Further, ask about their own coaching process. An effective executive / leadership coach knows that they don’t have all of the answers and are developing and growing themselves. They will have experienced the process of coaching for themselves, they understand the impact, the sticking points in their own development and can discuss it clearly with you. If your chosen coach doesn’t believe in the coaching process, why should you?


  • ‘How will you challenge me to develop my skills?’
  • ‘What is the process if we disagree on a way forward?’
  • ‘Do you have a coach at present?’
  • ‘What did you learn through your coaching process?’

Through asking some or all of these questions, you will be able to make an informed decision about your coach being the ‘right fit’ for you. Not only will you know if the person in front of you is an effective leadership coach, but if they are the right leadership coach to assist you in growing and developing as a leader.

Looking to Work With An Executive Coach or Executive Leadership Coach?

The Institute of Management & Leadership Development has worked with hundreds of small business owners, supervisors, team leaders, managers and senior executive to develop their leadership skills through Executive Leadership Coaching. Not only do we have some fo the best coaches in the business, but as stated in the article, we know many other highly effective Executive Coaches that we can recommend if we don’t quite ‘click’.

If you aren’t sure, why not complete our Velocity Leadership CheckPoint? The 25 minute questionnaire and 1 hour debrief of your results will not only provide you with a greater understanding of your strengths and areas of development, it gives you an hour to ‘try before you buy’ and assess the Executive Coach working with you. We havre great faith not only in our coaching process, but also int he ability fo our coaches to adapt their style / process to meet your immediate needs.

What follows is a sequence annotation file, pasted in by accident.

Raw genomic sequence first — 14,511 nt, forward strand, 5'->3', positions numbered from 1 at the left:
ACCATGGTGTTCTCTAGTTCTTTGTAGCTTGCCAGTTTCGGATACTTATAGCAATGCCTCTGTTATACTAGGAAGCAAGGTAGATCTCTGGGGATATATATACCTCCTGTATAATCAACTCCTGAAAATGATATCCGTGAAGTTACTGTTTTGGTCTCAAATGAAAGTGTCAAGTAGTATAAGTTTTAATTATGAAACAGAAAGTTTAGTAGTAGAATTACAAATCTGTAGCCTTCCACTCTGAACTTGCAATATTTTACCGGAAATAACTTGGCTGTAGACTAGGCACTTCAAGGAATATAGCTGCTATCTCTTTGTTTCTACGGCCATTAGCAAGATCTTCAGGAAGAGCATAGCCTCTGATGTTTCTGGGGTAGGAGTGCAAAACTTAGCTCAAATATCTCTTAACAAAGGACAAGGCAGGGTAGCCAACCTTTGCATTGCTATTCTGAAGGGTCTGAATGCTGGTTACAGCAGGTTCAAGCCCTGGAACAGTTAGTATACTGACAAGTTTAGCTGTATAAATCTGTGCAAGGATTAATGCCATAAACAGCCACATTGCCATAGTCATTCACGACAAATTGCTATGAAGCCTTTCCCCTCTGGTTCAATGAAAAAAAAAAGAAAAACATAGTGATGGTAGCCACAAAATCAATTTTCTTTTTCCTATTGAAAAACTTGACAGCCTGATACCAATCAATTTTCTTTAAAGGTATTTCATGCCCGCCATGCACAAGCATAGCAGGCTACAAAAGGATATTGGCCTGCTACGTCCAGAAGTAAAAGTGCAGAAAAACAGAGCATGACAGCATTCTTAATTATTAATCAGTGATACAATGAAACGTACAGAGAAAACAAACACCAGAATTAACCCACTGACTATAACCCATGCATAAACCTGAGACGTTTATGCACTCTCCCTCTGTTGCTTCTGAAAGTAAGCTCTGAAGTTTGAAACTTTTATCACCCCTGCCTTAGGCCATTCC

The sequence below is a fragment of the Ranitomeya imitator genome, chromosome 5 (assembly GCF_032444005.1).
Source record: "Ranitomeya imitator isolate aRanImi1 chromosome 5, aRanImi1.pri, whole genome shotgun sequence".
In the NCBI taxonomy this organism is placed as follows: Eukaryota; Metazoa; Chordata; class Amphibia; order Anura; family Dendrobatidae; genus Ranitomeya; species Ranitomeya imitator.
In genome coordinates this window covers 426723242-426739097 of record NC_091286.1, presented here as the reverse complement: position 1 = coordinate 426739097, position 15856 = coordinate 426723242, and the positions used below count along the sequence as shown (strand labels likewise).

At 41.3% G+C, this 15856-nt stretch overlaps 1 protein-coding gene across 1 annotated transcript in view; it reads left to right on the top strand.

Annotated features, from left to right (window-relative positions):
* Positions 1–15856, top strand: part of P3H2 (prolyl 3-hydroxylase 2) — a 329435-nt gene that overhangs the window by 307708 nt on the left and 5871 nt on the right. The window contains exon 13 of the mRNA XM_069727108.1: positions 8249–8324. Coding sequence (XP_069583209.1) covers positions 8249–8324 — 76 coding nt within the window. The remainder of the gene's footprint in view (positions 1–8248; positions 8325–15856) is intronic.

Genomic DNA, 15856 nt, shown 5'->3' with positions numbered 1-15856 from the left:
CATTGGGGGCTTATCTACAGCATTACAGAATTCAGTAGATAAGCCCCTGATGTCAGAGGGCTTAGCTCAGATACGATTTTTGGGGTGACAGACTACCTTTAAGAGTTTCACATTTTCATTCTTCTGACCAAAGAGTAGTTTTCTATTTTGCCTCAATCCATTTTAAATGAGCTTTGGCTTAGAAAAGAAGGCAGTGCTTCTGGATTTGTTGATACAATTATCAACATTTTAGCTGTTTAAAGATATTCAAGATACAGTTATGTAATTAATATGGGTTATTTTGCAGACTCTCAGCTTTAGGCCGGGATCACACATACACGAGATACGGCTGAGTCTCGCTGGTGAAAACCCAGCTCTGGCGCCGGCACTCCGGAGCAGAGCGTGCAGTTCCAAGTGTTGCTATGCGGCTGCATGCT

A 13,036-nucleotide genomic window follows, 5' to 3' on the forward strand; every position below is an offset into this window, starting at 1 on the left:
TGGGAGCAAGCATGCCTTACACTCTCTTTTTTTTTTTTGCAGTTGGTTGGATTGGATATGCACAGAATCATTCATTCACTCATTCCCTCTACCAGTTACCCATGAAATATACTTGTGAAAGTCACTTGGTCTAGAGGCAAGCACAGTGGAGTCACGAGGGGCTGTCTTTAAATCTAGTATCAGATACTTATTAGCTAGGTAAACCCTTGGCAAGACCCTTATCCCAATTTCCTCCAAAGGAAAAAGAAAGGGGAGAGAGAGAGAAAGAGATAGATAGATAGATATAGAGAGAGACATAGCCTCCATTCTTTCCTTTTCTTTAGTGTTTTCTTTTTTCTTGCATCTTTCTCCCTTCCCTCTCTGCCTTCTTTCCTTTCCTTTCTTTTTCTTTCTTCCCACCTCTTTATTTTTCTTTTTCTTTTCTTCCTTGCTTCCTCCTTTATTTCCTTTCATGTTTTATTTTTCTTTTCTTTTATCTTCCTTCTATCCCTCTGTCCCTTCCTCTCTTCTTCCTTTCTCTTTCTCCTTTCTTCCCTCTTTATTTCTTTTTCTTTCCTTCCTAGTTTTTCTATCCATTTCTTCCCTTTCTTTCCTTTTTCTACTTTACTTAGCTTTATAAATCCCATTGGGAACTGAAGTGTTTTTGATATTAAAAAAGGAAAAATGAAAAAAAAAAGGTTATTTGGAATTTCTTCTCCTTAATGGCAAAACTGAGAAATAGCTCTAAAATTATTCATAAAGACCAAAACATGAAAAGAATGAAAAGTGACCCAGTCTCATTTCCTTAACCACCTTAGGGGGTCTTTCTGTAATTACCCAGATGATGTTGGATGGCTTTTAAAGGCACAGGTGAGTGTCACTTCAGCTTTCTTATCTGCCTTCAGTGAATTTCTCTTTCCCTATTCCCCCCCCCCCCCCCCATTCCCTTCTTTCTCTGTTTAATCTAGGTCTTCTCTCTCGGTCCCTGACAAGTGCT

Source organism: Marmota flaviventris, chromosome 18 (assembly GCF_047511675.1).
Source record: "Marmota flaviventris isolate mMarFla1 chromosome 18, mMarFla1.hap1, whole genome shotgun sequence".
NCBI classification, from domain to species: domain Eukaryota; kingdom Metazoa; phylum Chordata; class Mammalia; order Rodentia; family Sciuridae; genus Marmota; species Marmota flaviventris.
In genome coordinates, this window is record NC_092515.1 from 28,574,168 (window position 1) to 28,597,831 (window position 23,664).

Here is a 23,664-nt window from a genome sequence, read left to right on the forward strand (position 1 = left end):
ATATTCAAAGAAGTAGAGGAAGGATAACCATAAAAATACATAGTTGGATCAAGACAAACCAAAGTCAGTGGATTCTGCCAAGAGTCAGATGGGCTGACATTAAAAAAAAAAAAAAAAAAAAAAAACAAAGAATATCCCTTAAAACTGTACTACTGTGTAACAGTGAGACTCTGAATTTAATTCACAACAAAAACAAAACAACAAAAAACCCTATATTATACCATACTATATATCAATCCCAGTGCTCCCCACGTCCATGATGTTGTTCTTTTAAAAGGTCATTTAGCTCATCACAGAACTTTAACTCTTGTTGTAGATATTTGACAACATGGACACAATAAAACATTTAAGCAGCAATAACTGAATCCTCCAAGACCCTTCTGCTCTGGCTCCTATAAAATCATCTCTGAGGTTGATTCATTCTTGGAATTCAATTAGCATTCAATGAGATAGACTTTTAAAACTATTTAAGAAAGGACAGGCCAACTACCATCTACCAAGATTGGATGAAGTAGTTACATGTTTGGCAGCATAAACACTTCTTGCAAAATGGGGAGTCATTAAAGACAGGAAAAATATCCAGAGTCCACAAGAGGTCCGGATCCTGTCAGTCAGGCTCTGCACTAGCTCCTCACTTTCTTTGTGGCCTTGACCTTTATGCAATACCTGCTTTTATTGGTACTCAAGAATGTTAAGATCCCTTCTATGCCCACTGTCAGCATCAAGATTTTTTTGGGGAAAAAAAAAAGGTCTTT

Other Useful Articles on Determining an Effective Leadership Coach:

What Do Executive Coaching Clients Say About The Coaching Process?

7 Reasons To Engage An Executive Leadership Coach


Want To Know How To Avoid Working For An Incompetent Leader?

Can you avoid hiring an incompetent leader? ? While the term ‘incompetent’ sounds harsh, the reality is that poor leadership is a root cause of poor performance and culture within teams and businesses – and the behaviour that causes it is often overlooked until too late.

The costs of hiring a leader that is more focussed on self, doesn’t achieve outcomes and creates negativity are enormous – both on the team (that often leave), the peers (that get frustrated or leave as well) and the business (which is damaged by poor results and negative/toxic culture).

In his HBR article ‘How to Spot an Incompetent Leader’, Tomas Chamurro-Premuzic states that there are 9 questions you could ask to determine whether you are potentially hiring an incompetent leader. The premise is that incompetent leaders are often narcissistic, and rather than hide their narcissism, this type of leader will often embrace (and revel) in their narcissistic tendencies.

Here are the 9 questions:

1️⃣. Do you have an exceptional talent for leadership?
2️⃣. Would most people want to be like you?
3️⃣. Do you rarely make mistakes at work?
4️⃣. Are you blessed with a natural charisma?
5️⃣. Are you able to achieve anything you want, just by putting your mind to it?
6️⃣. Do you have a special gift for playing office politics?
7️⃣. Are you destined to be successful?
8️⃣. Is it easier for you to fool people, than for people to fool you?
9️⃣. Are you just too talented to fake humility?